Design Blog - General Design

Art Attack Computer Designs

  1. Subject line – make sure your title is short, clear, simple and punchy so the receiver immediately knows what your email is about.
  2. Introduce yourself – if you don’t know the person well, reintroduce yourself, reminding them of where you met or how you got their email, to improve context, create familiarity and improve your chance of a good response.
  3. Write politely – emails are still a form of writing, not speaking, and it is very easy to offend or sound abrupt, even if you know the recipient quite well. How many emails have you received that don’t even use a basic please or thankyou, or that have come across as rude? Read the email from the receiver’s point of view before you hit ‘send’.
  4. Keep it brief and to the point – effective emails are short and get the message across. If your message is long or complex, maybe you should consider ringing or another method of communication to make sure it isn’t lost in translation between everything else they are doing.
  5. Use bullet points or lists – each idea should be a separate point for ease of reading. Your message will have a much better chance of being read and actioned.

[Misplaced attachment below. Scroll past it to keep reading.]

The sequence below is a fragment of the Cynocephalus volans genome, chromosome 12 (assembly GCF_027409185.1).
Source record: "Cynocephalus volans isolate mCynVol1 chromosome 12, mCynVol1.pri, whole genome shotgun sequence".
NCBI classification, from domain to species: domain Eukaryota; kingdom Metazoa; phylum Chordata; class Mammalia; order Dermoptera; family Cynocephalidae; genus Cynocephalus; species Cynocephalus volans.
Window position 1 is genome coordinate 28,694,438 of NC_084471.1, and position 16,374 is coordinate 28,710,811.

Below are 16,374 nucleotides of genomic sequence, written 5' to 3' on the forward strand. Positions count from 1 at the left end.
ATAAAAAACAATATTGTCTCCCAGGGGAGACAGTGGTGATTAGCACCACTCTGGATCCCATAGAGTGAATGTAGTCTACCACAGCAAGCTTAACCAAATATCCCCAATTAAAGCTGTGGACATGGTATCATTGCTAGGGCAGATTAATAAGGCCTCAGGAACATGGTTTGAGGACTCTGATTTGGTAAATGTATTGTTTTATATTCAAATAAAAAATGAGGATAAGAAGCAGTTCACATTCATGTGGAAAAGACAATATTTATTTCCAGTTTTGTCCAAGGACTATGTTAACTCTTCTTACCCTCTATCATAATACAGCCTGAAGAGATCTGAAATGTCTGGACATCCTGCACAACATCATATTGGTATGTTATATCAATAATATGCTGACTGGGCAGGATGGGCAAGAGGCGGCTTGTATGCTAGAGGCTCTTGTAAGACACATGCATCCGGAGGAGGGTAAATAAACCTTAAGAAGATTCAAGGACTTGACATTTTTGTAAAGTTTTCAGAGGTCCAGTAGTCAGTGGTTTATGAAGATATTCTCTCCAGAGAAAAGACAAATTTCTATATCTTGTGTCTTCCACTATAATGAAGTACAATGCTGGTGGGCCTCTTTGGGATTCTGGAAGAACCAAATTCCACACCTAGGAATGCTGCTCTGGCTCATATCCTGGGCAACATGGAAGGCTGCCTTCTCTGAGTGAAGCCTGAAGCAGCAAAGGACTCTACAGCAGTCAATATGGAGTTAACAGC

6. Don’t use ALL CAPITALS – IT”S THE SAME AS SHOUTING! If you need to emphasise a word or phrase, use bold, italic or underlined text sparingly to aid readability. Overdoing any of these makes your email hard to follow, lose impact and also sounds rude.
  7. Don’t use tabs or soft returns – Your receiver will most likely have a different size window setup to yours and tabs just become ugly and uneven gaps in your text making it very hard to read. Use a normal return (‘enter’) for a new paragraph and single (or double if you must) spaces between words only. There is no use aligning text visually at your end.
  8. Fonts and colours – Don’t go to town with fancy fonts, multi-coloured text or a variety of sizes. Use a font that is clear and easy to read, and that is standard on most computers. Non-standard fonts will just be substituted at the receiver’s end and usually look pretty bad. It’s also best to stick to one or two easy-to-read colours, like black or dark blue, to aid legibility. More than a few colours, especially bright ones, and lots of different sizes tend to look very tacky and will reduce the chances of your email being taken seriously. In fact, they will look like spam.
  9. Using reply all – Only use ‘reply all’ if your comments will really be of interest to all recipients, otherwise it is usually best to reply only to the sender or selected relevant people.
  10. Graphics – be aware that electronic signatures, graphics and attachments may be blocked by firewalls or result in your email being marked as spam. Keep the number and size or these to an absolute minimum and always confirm that important emails have in fact been received if you don’t receive the anticipated response.

© Article by Fiona Morsink-Ryan, Communications Director, Art Attack Web & Graphic Design, Sydney, Australia (

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